(i) The first example is where independent states come together on their own to form a bigger unit. They, by pooling sovereignty and retaining identity, can increase their security. This type of coming together federations include the USA, Switzerland and Australia. In this first category, all the constituent states usually have equal powers and are strong vis-a-vis the federal government.
(ii) The second category is where a large country decides to divide its powers between the constituent states and the national government. India, Spain and Belgium are examples of this kind of holding together federations. In this second category, the central government is more powerful vis-a-vis the states. Very often different constituted units of the federation have unequal powers. Some units may be granted special powers.
Ques 5: Explain two achievements and two difficulties of Local Self Government in India.
(i) At the local level, it is possible for the people to directly participate in decision making. This helps to inculcate a habit of democratic participation.
Local People directly participating in Decision Making
(ii) Constitutional states for local government has also increased women’s representation and voice in our democracy.
(i) While elections are held regularly and enthusiastically, Gram Sabhas are not held regularly.
(ii) Most state governments have not transferred significant powers to the local governments. They do not give adequate resources also to them.
Ques 6: Analyse the advantages of decentralisation.
(i) There are a large number of problems and issues which are best settled at the local level. People have better knowledge of problems in their localities.
(ii) Local people have better ideas on where to spend money and how to manage things more efficiently.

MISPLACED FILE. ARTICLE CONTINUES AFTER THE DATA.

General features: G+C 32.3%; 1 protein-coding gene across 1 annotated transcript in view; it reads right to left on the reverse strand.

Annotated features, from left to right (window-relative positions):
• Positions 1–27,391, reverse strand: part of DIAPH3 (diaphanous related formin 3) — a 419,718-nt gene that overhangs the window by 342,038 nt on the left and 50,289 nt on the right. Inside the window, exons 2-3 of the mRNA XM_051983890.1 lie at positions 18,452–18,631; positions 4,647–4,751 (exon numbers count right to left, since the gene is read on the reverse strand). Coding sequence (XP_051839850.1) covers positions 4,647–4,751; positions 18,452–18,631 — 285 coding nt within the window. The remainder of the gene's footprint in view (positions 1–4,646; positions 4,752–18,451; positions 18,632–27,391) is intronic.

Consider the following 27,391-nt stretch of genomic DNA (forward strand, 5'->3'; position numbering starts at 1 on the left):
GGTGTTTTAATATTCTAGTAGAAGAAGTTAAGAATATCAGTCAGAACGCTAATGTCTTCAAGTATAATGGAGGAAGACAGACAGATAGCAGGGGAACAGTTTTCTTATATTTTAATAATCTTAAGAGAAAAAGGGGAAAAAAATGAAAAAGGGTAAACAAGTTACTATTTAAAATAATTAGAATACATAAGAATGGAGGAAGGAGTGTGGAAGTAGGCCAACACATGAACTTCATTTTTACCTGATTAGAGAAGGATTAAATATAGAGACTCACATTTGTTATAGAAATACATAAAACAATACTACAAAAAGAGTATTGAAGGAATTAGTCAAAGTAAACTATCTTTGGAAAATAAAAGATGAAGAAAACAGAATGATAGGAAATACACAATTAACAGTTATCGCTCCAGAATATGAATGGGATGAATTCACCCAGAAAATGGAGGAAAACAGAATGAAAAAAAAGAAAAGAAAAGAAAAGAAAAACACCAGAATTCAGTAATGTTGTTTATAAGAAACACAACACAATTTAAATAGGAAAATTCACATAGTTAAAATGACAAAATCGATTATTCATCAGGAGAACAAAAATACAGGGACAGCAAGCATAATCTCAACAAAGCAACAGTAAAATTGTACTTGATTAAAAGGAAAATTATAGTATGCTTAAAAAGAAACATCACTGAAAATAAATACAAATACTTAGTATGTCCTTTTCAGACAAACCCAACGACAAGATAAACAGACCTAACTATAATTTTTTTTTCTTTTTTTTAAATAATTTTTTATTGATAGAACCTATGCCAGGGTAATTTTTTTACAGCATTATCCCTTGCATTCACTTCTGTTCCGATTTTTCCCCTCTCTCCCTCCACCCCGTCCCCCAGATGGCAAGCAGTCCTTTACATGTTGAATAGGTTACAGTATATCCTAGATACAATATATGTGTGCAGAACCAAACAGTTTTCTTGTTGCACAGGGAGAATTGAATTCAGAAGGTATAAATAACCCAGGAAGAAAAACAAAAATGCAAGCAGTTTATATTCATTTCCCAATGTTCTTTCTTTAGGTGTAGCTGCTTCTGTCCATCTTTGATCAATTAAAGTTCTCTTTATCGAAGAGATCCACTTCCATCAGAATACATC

(iii) At the local level it is possible for the people to directly participate in decision making. This helps to inculcate a habit of democratic participation.
(iv) Local government is the best way to realise one important principle of democracy, namely local self-government.
Ques 7: “The creation of linguistic states was the first and major test for democratic politics in our country.” Justify this statement.
Ans: In 1947, the boundaries of several old states of India were changed in order to create new states. This was done to ensure that people who spoke the same language lived in the same state. Some states were created to recognise differences based on culture, ethnicity or geography.
Linguistic Division of States in India
These include states like Nagaland, Uttarakhand and Jharkhand. Some national leaders feared that the formation of states on the basis of language would lead to the disintegration of the country. So the Central Government resisted linguistic states for some time. But the experiences have shown that the formation of linguistic states has actually made the country more united. It has also led to the much-needed administrative efficiency.
Ques 8: Distinguish between ‘coming together’ and ‘holding together’ type of federations.
Ans: Some newly independent states come together on their own to form bigger unit, so that by pooling sovereignty and retaining identity they can increase their security. This type of ‘coming together federations’ included the USA, Switzerland and Australia. In such type of federation,m all the constituent states usually have equal power and are strong vis-a-vis the federal government.
In ‘holding together federation’ a large country decides to divide its power between the constituent states and the national government. India, Spain and Belgium are examples of this kind of ‘holding together’ federations. In such type of federation, the central government tends to be more powerful vis-a-vis the states. very often different constituent units of the federation have unequal powers. Some units are granted special powers such as Jammu and Kashmir in India.